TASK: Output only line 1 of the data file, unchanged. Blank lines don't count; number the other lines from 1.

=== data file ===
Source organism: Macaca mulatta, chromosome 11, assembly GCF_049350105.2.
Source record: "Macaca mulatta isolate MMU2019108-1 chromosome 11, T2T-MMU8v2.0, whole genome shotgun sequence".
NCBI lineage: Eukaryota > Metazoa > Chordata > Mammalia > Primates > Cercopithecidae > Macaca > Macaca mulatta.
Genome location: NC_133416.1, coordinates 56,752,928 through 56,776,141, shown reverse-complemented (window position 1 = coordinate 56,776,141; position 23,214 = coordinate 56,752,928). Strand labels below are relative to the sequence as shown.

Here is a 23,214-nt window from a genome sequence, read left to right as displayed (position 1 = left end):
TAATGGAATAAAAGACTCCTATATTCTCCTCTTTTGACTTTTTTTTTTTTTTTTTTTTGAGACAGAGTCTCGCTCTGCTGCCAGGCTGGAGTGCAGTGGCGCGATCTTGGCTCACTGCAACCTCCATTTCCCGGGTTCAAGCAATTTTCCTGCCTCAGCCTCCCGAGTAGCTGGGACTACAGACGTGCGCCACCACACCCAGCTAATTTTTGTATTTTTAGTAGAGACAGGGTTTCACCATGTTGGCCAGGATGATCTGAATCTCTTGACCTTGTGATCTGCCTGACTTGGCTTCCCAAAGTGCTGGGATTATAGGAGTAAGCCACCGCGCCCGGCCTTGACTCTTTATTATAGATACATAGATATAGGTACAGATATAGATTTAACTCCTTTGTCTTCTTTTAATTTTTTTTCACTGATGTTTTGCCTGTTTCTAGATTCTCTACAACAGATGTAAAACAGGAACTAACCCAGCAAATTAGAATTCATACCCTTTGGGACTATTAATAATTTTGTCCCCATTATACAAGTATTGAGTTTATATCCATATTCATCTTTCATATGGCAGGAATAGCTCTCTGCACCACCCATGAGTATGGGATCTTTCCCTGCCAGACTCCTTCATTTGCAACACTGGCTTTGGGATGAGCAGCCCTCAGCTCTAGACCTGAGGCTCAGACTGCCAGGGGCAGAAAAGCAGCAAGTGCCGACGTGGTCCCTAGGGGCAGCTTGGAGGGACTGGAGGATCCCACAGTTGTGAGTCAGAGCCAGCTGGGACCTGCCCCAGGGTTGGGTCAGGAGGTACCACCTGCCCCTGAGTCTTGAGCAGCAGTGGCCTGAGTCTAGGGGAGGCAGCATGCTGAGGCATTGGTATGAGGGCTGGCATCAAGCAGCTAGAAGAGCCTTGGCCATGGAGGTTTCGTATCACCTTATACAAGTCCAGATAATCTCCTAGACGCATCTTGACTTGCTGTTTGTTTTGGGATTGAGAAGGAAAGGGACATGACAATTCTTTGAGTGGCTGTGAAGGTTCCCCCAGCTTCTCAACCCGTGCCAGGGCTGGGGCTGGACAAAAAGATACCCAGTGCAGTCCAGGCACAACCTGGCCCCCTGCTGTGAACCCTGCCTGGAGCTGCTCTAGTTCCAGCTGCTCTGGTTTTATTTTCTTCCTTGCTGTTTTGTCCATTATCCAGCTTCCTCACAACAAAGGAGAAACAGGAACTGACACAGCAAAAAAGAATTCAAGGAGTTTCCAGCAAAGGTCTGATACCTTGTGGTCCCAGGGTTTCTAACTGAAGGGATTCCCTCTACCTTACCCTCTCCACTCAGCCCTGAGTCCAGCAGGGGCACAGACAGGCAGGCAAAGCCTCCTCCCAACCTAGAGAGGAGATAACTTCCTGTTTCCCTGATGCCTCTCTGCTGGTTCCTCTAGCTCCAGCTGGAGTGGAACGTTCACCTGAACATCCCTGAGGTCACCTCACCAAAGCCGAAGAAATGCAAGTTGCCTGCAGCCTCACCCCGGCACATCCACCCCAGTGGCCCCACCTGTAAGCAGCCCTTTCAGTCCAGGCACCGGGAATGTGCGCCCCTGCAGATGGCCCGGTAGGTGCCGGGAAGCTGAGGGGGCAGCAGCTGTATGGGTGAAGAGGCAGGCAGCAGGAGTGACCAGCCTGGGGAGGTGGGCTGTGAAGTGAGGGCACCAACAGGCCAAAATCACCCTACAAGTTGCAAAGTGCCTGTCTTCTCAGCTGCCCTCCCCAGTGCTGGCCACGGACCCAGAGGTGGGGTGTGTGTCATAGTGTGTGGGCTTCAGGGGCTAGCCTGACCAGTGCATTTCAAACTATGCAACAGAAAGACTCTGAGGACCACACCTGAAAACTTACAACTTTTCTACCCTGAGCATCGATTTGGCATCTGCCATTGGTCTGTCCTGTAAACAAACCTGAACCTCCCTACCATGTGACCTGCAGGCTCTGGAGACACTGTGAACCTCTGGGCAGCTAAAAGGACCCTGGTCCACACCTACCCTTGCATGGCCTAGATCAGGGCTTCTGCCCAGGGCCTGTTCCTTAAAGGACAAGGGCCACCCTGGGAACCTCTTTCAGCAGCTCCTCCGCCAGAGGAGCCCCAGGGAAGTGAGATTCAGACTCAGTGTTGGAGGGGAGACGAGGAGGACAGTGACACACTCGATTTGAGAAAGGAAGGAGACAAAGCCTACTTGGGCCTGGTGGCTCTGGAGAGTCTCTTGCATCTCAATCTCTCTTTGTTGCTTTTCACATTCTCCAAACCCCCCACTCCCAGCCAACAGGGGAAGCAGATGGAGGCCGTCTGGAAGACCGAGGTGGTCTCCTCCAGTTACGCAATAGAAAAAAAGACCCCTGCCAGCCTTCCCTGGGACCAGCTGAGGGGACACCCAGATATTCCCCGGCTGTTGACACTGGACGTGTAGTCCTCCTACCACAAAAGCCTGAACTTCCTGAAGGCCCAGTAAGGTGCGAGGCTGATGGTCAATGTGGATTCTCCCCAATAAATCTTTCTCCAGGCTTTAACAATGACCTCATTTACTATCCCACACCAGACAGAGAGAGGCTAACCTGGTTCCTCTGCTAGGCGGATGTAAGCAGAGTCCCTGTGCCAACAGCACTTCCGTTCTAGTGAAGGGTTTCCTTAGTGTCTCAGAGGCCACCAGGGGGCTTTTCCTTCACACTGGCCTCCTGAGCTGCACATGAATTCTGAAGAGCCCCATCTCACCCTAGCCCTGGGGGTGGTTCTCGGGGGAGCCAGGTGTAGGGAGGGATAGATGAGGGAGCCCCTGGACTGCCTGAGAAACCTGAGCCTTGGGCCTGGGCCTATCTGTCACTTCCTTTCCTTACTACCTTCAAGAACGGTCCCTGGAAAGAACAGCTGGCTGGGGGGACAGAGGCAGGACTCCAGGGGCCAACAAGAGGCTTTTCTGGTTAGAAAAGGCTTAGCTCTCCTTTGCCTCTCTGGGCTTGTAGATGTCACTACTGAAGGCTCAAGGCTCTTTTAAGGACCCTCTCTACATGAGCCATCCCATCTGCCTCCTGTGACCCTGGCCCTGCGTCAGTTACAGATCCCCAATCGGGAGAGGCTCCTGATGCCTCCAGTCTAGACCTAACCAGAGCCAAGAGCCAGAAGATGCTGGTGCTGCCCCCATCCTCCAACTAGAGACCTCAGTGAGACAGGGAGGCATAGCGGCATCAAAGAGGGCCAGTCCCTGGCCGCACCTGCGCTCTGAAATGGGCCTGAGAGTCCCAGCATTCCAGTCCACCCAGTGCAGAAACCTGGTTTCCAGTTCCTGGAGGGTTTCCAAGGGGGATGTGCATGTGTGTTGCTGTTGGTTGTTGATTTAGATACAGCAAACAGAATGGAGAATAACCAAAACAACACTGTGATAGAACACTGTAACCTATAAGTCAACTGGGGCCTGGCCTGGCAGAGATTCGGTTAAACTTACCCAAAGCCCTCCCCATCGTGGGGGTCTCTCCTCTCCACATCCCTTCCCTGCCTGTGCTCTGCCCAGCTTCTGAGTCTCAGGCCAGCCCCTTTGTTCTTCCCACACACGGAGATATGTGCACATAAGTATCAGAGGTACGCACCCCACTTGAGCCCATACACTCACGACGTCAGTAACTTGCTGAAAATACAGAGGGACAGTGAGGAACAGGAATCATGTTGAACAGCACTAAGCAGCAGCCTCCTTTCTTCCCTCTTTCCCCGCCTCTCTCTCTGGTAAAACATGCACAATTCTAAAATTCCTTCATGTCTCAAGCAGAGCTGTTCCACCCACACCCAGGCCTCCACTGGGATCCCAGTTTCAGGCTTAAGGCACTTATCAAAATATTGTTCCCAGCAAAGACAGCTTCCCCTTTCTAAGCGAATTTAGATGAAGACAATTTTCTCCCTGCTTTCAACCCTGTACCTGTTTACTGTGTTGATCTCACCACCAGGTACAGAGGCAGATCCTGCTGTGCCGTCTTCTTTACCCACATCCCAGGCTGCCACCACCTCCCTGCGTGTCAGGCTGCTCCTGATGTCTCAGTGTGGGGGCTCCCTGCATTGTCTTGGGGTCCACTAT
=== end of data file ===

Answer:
Source organism: Macaca mulatta, chromosome 11, assembly GCF_049350105.2.